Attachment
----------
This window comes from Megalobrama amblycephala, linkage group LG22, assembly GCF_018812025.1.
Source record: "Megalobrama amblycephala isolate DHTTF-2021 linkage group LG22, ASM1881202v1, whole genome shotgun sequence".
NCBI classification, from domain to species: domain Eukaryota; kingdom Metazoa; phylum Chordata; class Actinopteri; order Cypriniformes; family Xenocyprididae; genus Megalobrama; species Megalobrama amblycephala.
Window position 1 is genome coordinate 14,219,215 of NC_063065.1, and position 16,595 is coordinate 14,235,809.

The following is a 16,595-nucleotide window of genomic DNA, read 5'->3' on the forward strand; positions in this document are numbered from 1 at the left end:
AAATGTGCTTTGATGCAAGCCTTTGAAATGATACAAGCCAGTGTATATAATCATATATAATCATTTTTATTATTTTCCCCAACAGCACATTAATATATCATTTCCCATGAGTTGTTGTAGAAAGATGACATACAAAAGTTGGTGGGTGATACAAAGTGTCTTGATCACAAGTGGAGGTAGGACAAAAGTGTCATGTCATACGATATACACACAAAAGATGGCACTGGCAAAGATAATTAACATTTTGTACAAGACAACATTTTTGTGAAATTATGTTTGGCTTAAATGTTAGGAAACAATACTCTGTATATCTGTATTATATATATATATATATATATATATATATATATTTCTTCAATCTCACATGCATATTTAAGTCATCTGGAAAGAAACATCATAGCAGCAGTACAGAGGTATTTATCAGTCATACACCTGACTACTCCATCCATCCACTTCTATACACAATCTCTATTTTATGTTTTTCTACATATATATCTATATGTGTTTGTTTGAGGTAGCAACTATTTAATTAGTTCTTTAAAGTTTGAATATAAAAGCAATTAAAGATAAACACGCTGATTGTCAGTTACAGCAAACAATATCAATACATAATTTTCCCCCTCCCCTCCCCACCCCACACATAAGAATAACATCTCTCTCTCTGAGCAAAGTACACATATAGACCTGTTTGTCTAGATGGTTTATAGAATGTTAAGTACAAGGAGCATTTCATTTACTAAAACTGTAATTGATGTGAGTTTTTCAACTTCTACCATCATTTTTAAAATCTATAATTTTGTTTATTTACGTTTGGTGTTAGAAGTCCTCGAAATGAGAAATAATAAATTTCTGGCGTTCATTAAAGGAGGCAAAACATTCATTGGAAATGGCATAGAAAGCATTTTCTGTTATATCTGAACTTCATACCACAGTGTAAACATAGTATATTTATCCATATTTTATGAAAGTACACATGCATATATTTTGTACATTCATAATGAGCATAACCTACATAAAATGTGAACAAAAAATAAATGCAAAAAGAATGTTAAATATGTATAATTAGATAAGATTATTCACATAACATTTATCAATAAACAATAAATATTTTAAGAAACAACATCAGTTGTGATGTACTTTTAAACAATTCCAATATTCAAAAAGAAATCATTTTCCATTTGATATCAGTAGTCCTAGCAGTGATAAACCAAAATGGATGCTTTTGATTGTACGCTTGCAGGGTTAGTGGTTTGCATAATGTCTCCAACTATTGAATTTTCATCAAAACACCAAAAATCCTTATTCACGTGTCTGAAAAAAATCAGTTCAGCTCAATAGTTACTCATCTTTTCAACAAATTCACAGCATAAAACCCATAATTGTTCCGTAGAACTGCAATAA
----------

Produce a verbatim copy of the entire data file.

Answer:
This window comes from Megalobrama amblycephala, linkage group LG22, assembly GCF_018812025.1.
Source record: "Megalobrama amblycephala isolate DHTTF-2021 linkage group LG22, ASM1881202v1, whole genome shotgun sequence".
NCBI classification, from domain to species: domain Eukaryota; kingdom Metazoa; phylum Chordata; class Actinopteri; order Cypriniformes; family Xenocyprididae; genus Megalobrama; species Megalobrama amblycephala.
Window position 1 is genome coordinate 14,219,215 of NC_063065.1, and position 16,595 is coordinate 14,235,809.

The following is a 16,595-nucleotide window of genomic DNA, read 5'->3' on the forward strand; positions in this document are numbered from 1 at the left end:
AAATGTGCTTTGATGCAAGCCTTTGAAATGATACAAGCCAGTGTATATAATCATATATAATCATTTTTATTATTTTCCCCAACAGCACATTAATATATCATTTCCCATGAGTTGTTGTAGAAAGATGACATACAAAAGTTGGTGGGTGATACAAAGTGTCTTGATCACAAGTGGAGGTAGGACAAAAGTGTCATGTCATACGATATACACACAAAAGATGGCACTGGCAAAGATAATTAACATTTTGTACAAGACAACATTTTTGTGAAATTATGTTTGGCTTAAATGTTAGGAAACAATACTCTGTATATCTGTATTATATATATATATATATATATATATATATATATTTCTTCAATCTCACATGCATATTTAAGTCATCTGGAAAGAAACATCATAGCAGCAGTACAGAGGTATTTATCAGTCATACACCTGACTACTCCATCCATCCACTTCTATACACAATCTCTATTTTATGTTTTTCTACATATATATCTATATGTGTTTGTTTGAGGTAGCAACTATTTAATTAGTTCTTTAAAGTTTGAATATAAAAGCAATTAAAGATAAACACGCTGATTGTCAGTTACAGCAAACAATATCAATACATAATTTTCCCCCTCCCCTCCCCACCCCACACATAAGAATAACATCTCTCTCTCTGAGCAAAGTACACATATAGACCTGTTTGTCTAGATGGTTTATAGAATGTTAAGTACAAGGAGCATTTCATTTACTAAAACTGTAATTGATGTGAGTTTTTCAACTTCTACCATCATTTTTAAAATCTATAATTTTGTTTATTTACGTTTGGTGTTAGAAGTCCTCGAAATGAGAAATAATAAATTTCTGGCGTTCATTAAAGGAGGCAAAACATTCATTGGAAATGGCATAGAAAGCATTTTCTGTTATATCTGAACTTCATACCACAGTGTAAACATAGTATATTTATCCATATTTTATGAAAGTACACATGCATATATTTTGTACATTCATAATGAGCATAACCTACATAAAATGTGAACAAAAAATAAATGCAAAAAGAATGTTAAATATGTATAATTAGATAAGATTATTCACATAACATTTATCAATAAACAATAAATATTTTAAGAAACAACATCAGTTGTGATGTACTTTTAAACAATTCCAATATTCAAAAAGAAATCATTTTCCATTTGATATCAGTAGTCCTAGCAGTGATAAACCAAAATGGATGCTTTTGATTGTACGCTTGCAGGGTTAGTGGTTTGCATAATGTCTCCAACTATTGAATTTTCATCAAAACACCAAAAATCCTTATTCACGTGTCTGAAAAAAATCAGTTCAGCTCAATAGTTACTCATCTTTTCAACAAATTCACAGCATAAAACCCATAATTGTTCCGTAGAACTGCAATAA